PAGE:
Netflix movie finds


#1

Thanks to Netflix’s recommendation system, and the ease of popping open a new tab and adding movies to it when I see a film mentioned elsewhere, I’ve seen a few obscure (as far as mainstream movies go) films that I’d never have discovered otherwise.

A couple of recent films I enjoyed:

Eulogy. Generally the presence of Ray Romano is enough to send me running from a film, but here it was countered by a +3 Zooey of Deschanel. An ensemble flick that was panned on Rotten Tomatoes, but that my wife and I both enjoyed. Takes place when a family that wishes it was Wes Andersoneque gets together for their father’s funeral. The characters are caricatures, which may be why some critics panned it. But overall, it was an enjoyable film with some amusing dialog and actual unpredicted plot twists.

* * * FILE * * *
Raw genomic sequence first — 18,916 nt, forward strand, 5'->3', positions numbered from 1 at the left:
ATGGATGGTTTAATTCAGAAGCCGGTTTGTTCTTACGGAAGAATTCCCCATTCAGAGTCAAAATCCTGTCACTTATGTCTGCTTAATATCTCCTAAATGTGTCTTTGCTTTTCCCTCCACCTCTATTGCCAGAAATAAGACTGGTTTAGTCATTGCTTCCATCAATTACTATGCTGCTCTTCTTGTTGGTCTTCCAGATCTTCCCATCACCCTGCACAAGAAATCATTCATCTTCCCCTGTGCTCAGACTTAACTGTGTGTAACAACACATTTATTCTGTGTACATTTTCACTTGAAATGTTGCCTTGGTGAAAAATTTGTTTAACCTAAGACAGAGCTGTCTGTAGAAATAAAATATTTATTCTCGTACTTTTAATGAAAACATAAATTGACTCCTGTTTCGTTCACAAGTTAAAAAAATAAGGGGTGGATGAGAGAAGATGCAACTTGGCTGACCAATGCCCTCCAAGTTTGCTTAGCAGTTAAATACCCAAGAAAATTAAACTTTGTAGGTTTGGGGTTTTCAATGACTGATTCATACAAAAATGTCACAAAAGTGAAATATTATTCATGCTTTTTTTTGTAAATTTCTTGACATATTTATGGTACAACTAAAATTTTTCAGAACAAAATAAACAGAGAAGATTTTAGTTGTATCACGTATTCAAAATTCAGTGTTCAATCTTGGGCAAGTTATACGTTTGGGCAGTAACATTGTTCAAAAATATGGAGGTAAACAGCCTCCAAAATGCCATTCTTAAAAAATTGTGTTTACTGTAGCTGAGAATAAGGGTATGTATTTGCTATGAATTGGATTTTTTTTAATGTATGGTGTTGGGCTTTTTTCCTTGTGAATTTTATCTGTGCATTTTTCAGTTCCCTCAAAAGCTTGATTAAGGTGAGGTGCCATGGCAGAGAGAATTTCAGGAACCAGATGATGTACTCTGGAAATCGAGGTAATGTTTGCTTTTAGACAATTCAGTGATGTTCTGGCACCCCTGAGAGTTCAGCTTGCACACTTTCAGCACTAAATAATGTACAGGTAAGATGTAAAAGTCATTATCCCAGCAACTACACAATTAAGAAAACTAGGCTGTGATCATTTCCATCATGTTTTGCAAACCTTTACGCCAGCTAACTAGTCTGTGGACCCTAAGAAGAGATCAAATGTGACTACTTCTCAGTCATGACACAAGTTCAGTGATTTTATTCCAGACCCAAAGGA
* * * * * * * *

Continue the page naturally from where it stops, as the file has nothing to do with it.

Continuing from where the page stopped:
We ordered an erotic cheesecake.

Talk to Her. Not the film I was expecting–a sappy flick with a couple of guys lending support to each other while their wives sat in comas. Beningo’s character was pitiable despite his actions, and surprisingly complex for such a simple man. Superb performances, the most perfect pair of breasts ever to grace a comatose woman, and the best use of a six-foot-tall vagina in a silent film.
You broke up?

Any Netflix gems you guys can recommend?


Theatrical Film Releases that don't need their own thread
#2

When I first subscribed to Netflix I was giddy with delight because they had Cracker, the British mystery series starring Robbie Coltrane (recently of Hagrid fame). Somehow I missed it when it aired on A&E back in the 90’s. It was the first thing I rented and still ranks as my favorite of the Brit-mysteries. Highly recommended.


#3

Three Women: A bizarre and mostly incoherent movie by the director of MAS*H, Robert Altman. Overall, it wasn’t completely satisfying, likely because I tend to be dumb about movie symbology and such and the ending (last 20-30 minutes) seemed unnecesarily abstruse. But the movie was incredibly engrossing while I watched it, and I suspect I had a dumb grin on my face (and probably drooled, too) the entire time. And Shelley Duval’s character (prior to the “character swap”) is so pathetic you can’t help but like her.